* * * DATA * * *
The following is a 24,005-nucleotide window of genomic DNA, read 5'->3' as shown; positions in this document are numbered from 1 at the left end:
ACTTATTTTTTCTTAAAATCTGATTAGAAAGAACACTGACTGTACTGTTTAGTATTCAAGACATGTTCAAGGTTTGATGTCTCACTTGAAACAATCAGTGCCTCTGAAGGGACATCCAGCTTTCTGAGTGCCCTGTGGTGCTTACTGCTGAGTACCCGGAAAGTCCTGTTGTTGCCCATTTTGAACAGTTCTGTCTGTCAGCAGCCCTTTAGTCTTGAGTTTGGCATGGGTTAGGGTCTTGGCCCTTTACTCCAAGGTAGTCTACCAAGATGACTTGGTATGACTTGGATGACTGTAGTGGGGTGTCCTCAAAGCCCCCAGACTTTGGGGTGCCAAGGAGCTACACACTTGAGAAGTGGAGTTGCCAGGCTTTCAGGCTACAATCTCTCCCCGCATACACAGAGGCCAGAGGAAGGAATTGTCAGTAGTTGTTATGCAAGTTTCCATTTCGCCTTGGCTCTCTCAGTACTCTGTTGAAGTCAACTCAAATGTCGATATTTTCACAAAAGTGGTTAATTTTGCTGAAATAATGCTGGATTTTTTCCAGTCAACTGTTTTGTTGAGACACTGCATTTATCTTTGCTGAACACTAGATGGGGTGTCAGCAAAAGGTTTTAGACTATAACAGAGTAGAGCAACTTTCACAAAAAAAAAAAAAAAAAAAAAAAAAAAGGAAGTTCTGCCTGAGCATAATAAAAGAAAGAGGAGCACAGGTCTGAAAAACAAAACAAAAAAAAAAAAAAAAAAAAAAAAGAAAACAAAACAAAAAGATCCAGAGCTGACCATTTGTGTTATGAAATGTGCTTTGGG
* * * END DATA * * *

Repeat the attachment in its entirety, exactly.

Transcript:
The following is a 24,005-nucleotide window of genomic DNA, read 5'->3' as shown; positions in this document are numbered from 1 at the left end:
ACTTATTTTTTCTTAAAATCTGATTAGAAAGAACACTGACTGTACTGTTTAGTATTCAAGACATGTTCAAGGTTTGATGTCTCACTTGAAACAATCAGTGCCTCTGAAGGGACATCCAGCTTTCTGAGTGCCCTGTGGTGCTTACTGCTGAGTACCCGGAAAGTCCTGTTGTTGCCCATTTTGAACAGTTCTGTCTGTCAGCAGCCCTTTAGTCTTGAGTTTGGCATGGGTTAGGGTCTTGGCCCTTTACTCCAAGGTAGTCTACCAAGATGACTTGGTATGACTTGGATGACTGTAGTGGGGTGTCCTCAAAGCCCCCAGACTTTGGGGTGCCAAGGAGCTACACACTTGAGAAGTGGAGTTGCCAGGCTTTCAGGCTACAATCTCTCCCCGCATACACAGAGGCCAGAGGAAGGAATTGTCAGTAGTTGTTATGCAAGTTTCCATTTCGCCTTGGCTCTCTCAGTACTCTGTTGAAGTCAACTCAAATGTCGATATTTTCACAAAAGTGGTTAATTTTGCTGAAATAATGCTGGATTTTTTCCAGTCAACTGTTTTGTTGAGACACTGCATTTATCTTTGCTGAACACTAGATGGGGTGTCAGCAAAAGGTTTTAGACTATAACAGAGTAGAGCAACTTTCACAAAAAAAAAAAAAAAAAAAAAAAAAAAGGAAGTTCTGCCTGAGCATAATAAAAGAAAGAGGAGCACAGGTCTGAAAAACAAAACAAAAAAAAAAAAAAAAAAAAAAAAGAAAACAAAACAAAAAGATCCAGAGCTGACCATTTGTGTTATGAAATGTGCTTTGGG